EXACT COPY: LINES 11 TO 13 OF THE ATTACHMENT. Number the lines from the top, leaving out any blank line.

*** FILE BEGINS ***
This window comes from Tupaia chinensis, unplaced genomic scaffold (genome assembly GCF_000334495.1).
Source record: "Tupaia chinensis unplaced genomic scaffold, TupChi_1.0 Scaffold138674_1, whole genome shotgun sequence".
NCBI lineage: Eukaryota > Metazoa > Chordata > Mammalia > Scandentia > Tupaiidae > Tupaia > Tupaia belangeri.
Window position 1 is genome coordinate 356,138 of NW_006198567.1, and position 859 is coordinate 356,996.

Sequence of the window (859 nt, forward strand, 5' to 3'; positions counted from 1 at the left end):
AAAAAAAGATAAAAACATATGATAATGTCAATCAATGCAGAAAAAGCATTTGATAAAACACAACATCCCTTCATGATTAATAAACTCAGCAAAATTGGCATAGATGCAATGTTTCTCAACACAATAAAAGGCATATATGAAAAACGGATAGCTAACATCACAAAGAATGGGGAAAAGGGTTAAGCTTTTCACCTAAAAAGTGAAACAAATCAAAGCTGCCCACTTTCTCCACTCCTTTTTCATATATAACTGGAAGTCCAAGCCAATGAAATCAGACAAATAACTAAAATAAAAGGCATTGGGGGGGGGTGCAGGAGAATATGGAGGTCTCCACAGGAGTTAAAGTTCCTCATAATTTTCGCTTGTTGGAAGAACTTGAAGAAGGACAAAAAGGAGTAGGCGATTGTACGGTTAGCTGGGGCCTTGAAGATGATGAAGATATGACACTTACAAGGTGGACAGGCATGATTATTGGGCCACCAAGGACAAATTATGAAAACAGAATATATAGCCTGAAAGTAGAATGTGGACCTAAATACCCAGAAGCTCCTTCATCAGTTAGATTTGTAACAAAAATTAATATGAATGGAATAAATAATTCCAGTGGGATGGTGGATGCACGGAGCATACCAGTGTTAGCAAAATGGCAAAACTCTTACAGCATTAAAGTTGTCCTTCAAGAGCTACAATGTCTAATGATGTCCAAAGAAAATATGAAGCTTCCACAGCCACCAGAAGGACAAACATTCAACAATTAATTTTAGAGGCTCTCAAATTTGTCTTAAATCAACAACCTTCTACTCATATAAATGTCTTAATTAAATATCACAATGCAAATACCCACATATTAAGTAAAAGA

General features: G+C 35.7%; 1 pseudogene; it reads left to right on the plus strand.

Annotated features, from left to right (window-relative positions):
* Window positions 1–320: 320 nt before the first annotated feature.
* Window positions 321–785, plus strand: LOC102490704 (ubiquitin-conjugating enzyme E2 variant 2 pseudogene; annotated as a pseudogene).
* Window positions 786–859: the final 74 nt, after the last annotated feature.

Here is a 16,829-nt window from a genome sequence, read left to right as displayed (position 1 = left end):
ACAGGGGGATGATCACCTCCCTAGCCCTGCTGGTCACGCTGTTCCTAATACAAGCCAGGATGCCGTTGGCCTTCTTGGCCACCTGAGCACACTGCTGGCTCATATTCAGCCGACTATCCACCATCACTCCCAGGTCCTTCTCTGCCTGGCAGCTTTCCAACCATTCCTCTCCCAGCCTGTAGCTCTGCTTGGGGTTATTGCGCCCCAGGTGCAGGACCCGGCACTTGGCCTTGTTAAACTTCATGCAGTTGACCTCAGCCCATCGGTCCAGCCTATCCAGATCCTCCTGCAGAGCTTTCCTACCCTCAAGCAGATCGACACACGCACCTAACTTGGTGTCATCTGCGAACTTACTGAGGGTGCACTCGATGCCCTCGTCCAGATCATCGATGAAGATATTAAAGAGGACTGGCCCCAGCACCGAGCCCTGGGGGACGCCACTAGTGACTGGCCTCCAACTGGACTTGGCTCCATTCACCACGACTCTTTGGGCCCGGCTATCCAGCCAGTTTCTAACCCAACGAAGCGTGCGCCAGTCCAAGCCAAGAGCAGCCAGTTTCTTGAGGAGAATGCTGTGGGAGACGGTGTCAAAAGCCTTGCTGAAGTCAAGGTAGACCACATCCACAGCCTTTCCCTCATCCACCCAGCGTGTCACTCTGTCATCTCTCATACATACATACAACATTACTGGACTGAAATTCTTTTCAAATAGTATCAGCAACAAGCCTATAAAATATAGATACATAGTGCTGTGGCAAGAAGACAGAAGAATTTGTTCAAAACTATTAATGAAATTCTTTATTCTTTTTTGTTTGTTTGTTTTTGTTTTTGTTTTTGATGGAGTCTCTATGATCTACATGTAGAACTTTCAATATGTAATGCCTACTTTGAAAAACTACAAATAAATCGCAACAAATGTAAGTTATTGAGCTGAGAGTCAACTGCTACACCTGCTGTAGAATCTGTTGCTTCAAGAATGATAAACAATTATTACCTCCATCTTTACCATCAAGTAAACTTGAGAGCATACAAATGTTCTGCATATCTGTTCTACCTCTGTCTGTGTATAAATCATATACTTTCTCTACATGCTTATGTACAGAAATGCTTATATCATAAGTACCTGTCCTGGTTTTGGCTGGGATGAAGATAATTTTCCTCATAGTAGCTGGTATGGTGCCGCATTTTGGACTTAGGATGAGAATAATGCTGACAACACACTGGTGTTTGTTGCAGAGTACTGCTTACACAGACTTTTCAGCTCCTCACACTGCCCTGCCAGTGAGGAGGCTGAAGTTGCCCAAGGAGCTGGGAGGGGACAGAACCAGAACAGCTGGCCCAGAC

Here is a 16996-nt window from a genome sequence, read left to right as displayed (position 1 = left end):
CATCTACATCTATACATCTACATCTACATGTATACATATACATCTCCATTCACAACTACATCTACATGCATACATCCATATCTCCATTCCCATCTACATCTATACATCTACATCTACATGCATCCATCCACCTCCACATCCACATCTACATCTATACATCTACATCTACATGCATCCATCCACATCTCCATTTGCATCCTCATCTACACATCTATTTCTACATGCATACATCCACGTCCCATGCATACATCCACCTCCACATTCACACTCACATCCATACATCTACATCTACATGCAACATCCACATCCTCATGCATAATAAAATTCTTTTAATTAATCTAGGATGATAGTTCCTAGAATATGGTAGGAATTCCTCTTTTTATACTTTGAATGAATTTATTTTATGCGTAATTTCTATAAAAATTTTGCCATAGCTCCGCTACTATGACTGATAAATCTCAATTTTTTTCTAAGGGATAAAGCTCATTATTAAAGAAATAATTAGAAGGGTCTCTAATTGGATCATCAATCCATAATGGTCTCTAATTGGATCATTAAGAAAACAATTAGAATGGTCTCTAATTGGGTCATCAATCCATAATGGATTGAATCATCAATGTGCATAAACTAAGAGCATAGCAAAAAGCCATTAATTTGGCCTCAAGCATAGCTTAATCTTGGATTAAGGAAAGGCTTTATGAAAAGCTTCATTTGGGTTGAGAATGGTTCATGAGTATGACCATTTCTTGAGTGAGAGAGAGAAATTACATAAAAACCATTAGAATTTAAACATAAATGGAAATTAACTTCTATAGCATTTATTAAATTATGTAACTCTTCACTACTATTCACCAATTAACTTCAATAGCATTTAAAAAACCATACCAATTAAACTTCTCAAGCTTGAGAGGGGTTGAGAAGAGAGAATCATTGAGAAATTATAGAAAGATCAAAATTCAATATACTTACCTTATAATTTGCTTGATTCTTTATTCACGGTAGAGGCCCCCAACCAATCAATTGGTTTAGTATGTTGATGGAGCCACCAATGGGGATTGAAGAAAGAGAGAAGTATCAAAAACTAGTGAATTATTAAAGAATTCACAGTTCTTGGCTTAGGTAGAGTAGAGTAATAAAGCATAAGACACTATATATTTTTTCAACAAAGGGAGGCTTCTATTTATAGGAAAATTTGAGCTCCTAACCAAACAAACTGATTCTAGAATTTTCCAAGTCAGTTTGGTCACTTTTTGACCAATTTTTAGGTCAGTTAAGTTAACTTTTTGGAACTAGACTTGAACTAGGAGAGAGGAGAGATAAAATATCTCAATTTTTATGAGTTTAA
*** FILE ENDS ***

* Window positions 786–859: the final 74 nt, after the last annotated feature.

Here is a 16,829-nt window from a genome sequence, read left to right as displayed (position 1 = left end):
ACAGGGGGATGATCACCTCCCTAGCCCTGCTGGTCACGCTGTTCCTAATACAAGCCAGGATGCCGTTGGCCTTCTTGGCCACCTGAGCACACTGCTGGCTCATATTCAGCCGACTATCCACCATCACTCCCAGGTCCTTCTCTGCCTGGCAGCTTTCCAACCATTCCTCTCCCAGCCTGTAGCTCTGCTTGGGGTTATTGCGCCCCAGGTGCAGGACCCGGCACTTGGCCTTGTTAAACTTCATGCAGTTGACCTCAGCCCATCGGTCCAGCCTATCCAGATCCTCCTGCAGAGCTTTCCTACCCTCAAGCAGATCGACACACGCACCTAACTTGGTGTCATCTGCGAACTTACTGAGGGTGCACTCGATGCCCTCGTCCAGATCATCGATGAAGATATTAAAGAGGACTGGCCCCAGCACCGAGCCCTGGGGGACGCCACTAGTGACTGGCCTCCAACTGGACTTGGCTCCATTCACCACGACTCTTTGGGCCCGGCTATCCAGCCAGTTTCTAACCCAACGAAGCGTGCGCCAGTCCAAGCCAAGAGCAGCCAGTTTCTTGAGGAGAATGCTGTGGGAGACGGTGTCAAAAGCCTTGCTGAAGTCAAGGTAGACCACATCCACAGCCTTTCCCTCATCCACCCAGCGTGTCACTCTGTCATCTCTCATACATACATACAACATTACTGGACTGAAATTCTTTTCAAATAGTATCAGCAACAAGCCTATAAAATATAGATACATAGTGCTGTGGCAAGAAGACAGAAGAATTTGTTCAAAACTATTAATGAAATTCTTTATTCTTTTTTGTTTGTTTGTTTTTGTTTTTGTTTTTGATGGAGTCTCTATGATCTACATGTAGAACTTTCAATATGTAATGCCTACTTTGAAAAACTACAAATAAATCGCAACAAATGTAAGTTATTGAGCTGAGAGTCAACTGCTACACCTGCTGTAGAATCTGTTGCTTCAAGAATGATAAACAATTATTACCTCCATCTTTACCATCAAGTAAACTTGAGAGCATACAAATGTTCTGCATATCTGTTCTACCTCTGTCTGTGTATAAATCATATACTTTCTCTACATGCTTATGTACAGAAATGCTTATATCATAAGTACCTGTCCTGGTTTTGGCTGGGATGAAGATAATTTTCCTCATAGTAGCTGGTATGGTGCCGCATTTTGGACTTAGGATGAGAATAATGCTGACAACACACTGGTGTTTGTTGCAGAGTACTGCTTACACAGACTTTTCAGCTCCTCACACTGCCCTGCCAGTGAGGAGGCTGAAGTTGCCCAAGGAGCTGGGAGGGGACAGAACCAGAACAGCTGGCCCAGAC